Commentary

Stop incidences of gender-based violence inflicted upon children

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By Justine Nakiwala

Posted  Wednesday, December 18  2013 at  02:00

In Summary

Together we will create a violent free environment for children of this nation.

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Violence against children is a human rights violation. Regardless of location, children have rights to be protected from all forms of violence. While Uganda has laws that protect and promote the rights of children, school-related violence is still rampant. School-related gender based violence contravenes the Convention on the Elimination of all Forms of Discrimination Againstagainst Women.

The 2011 Police reports in Uganda indicate that sexual offenses against girls top the list of crimes with 95 per cent of them being sexually abused during their childhood. There are continuous media reports on the persistent corporal punishments in schools which trend acts as a deterrent to children wanting to continue school. 80 per cent of all those abused in schools are girls.

Evidently, there is need for all concerned to work together and promote the rights of girls and women. A recent study by Plan Uganda indicates that the prevalence of physical violence in schools is unacceptably high in both boys and girls with 83 peR cent of girls and nearly 84 per cent% of boys reporting experience of some form of physical violence from a school staff member in their lifetime.

Low knowledge levels on child protection among local communities aggravates children’s vulnerability to violence. Violence in the family often overflows into the school setting. As a result, children adopt this type of behaviour and are rude to fellow children at school. It is common to find parents asking teachers or law enforcement officials to punish their children by caning, sometimes in the presence of their peers. This indicates that physical and emotional abuses are socially acceptable and it is not surprising that children replicate this type of behaviour in the school setting.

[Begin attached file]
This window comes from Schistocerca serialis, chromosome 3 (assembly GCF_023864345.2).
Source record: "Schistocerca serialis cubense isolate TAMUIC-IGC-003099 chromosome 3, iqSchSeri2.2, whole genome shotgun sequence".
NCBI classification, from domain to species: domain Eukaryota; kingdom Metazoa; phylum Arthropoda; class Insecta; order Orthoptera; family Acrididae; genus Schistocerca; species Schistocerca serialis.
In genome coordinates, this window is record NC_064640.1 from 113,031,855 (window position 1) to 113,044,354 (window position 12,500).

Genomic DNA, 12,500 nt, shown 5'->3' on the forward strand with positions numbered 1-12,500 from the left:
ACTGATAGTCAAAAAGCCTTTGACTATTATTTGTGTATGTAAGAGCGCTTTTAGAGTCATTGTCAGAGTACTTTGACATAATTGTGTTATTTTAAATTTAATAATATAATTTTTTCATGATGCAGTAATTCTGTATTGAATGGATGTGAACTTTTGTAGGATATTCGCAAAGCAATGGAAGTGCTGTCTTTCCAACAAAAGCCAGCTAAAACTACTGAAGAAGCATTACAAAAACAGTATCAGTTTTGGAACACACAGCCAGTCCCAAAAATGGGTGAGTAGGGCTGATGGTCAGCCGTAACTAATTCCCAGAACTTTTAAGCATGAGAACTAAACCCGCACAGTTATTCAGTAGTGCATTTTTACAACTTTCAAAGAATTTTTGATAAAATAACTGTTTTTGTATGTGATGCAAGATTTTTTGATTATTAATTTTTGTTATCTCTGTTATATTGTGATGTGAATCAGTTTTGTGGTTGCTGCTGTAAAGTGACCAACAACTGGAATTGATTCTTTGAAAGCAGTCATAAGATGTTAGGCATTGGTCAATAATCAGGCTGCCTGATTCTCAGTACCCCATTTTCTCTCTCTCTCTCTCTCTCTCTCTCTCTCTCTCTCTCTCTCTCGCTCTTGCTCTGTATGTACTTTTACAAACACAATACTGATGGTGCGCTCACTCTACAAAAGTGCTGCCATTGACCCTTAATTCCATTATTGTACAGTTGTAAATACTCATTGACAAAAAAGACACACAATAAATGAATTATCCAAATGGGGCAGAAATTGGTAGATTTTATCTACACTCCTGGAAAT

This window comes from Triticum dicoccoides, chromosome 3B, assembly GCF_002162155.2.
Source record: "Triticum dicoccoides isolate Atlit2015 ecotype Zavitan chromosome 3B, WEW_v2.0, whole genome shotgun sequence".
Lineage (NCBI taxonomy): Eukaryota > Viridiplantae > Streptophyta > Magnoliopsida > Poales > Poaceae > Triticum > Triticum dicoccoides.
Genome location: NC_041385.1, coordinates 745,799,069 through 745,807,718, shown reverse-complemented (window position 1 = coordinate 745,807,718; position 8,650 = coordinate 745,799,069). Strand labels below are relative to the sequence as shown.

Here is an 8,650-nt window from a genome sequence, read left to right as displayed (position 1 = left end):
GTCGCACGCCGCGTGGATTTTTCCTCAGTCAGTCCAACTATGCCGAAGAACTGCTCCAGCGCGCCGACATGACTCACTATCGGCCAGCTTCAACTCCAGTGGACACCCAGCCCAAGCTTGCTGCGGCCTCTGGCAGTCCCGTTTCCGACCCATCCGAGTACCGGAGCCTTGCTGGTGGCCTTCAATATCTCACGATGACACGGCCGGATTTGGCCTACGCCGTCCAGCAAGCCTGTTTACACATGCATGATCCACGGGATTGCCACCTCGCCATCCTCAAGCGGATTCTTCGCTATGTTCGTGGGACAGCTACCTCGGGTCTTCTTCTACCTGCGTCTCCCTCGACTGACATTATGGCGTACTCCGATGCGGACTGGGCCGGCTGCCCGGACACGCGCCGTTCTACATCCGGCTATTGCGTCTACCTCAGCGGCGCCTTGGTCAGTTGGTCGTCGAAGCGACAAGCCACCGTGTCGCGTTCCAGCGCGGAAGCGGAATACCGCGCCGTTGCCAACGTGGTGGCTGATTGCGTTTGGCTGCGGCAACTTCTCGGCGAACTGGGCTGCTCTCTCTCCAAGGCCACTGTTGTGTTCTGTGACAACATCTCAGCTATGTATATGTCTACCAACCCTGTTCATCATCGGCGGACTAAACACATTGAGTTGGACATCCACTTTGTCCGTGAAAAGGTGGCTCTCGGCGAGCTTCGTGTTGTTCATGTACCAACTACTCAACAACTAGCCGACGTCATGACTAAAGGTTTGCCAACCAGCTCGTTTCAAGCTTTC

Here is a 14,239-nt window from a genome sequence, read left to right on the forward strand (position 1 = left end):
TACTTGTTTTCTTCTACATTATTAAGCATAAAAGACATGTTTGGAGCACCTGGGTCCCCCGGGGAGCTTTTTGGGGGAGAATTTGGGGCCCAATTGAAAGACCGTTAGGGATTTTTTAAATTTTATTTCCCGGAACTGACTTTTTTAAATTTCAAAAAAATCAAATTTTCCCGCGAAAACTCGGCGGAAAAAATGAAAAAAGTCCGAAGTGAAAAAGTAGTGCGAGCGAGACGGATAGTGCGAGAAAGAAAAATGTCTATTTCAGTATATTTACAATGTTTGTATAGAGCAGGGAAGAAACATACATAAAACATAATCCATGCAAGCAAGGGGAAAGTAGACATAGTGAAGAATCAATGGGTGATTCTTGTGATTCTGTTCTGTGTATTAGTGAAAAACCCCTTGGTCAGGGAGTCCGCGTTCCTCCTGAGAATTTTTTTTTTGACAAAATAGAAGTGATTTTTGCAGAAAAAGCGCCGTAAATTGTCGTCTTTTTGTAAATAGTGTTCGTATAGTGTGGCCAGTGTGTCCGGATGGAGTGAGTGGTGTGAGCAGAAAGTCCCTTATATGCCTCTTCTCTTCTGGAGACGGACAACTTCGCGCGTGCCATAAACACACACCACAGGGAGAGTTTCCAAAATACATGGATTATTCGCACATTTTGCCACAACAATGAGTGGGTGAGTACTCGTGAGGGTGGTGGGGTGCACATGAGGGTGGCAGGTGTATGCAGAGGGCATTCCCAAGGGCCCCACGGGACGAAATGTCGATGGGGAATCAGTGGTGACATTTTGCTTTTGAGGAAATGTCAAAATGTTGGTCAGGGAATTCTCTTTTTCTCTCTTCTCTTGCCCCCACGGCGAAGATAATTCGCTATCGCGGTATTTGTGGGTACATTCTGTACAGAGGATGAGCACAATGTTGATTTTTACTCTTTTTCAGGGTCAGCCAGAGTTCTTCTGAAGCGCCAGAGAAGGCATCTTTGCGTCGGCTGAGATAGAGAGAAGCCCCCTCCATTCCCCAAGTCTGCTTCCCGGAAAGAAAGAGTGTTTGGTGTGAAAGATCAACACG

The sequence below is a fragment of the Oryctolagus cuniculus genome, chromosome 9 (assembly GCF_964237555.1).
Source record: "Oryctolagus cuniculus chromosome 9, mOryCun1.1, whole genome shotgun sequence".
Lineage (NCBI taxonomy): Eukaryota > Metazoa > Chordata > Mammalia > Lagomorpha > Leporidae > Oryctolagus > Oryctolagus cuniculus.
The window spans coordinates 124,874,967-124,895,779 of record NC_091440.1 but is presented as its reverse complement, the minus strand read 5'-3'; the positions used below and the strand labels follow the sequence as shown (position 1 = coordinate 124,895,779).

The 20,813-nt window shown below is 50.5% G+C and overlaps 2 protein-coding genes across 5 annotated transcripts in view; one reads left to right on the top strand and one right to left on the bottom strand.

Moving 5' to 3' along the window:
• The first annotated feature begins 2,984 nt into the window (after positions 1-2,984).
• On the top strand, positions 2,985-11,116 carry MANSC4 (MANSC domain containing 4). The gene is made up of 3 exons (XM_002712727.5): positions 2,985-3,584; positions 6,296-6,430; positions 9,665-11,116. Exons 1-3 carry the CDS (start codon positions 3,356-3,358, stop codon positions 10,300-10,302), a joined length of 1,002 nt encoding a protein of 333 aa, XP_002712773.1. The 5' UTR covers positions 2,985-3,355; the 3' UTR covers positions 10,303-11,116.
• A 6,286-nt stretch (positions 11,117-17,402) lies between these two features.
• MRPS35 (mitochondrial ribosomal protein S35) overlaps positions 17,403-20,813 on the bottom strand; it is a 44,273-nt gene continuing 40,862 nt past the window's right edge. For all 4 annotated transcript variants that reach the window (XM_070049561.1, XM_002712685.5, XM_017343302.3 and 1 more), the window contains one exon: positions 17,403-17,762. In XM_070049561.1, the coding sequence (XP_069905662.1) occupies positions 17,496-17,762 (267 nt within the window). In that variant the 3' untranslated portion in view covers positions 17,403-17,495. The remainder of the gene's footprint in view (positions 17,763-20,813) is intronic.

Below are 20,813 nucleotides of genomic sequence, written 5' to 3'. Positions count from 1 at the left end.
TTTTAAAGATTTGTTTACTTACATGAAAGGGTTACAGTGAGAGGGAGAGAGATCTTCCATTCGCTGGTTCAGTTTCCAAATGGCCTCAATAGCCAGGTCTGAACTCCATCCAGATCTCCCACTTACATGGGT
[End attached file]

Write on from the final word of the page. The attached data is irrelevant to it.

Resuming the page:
Sadly, violence transmits the implicit message that force is appropriate for controlling the weak, and thus helps to continue violent means of conflict resolution. When children get angry, the first thing they are likely to do is hit the other person; often they are encouraged to hit other children by their own parents so that they do not grow up “weaklings”. At the heart of violence against children are the unequal power relations that exist between adults and children as dictated by traditional culture. Sayings like, “Spare the rod and spoil the child” are referred to when justifying physical punishment. Children fear to report as they do not have the capacity to do so and do not know where to report.

In addition, they do not report abuse because they do not recognise some of the subtle forms of abuse particularly the emotional and economic forms.
Many children identify corporal punishments as one of the hated experiences in their lives because it has devastating effects. Violent acts ruin children’s lives as they experience trauma, depression, disability, morbidity, injuries, unintended pregnancies, early marriages, unsafe abortion and in the worst cases death.

Addressing school-related violence requires a proactive, holistic, and multi-faceted approach with specific attention to gender equality and human rights principles. The involvement of children, health professionals, police, parents, Non-Government Organisations and all actors is vital for effective prevention and rehabilitation responses. Clearly, parents, schools and state actors at national and local levels are main duty bearers in the protection of children from violence in school settings.

Protecting children’s rights is everyone’s responsibility. Stop incidences of gender based violence inflicted upon children in homes, communities, and schools. Together we will create a violent free environment for children of this nation.

Ms Nakiwala is the communication manager, Plan Uganda. Justine.Nakiwala@plan-international.org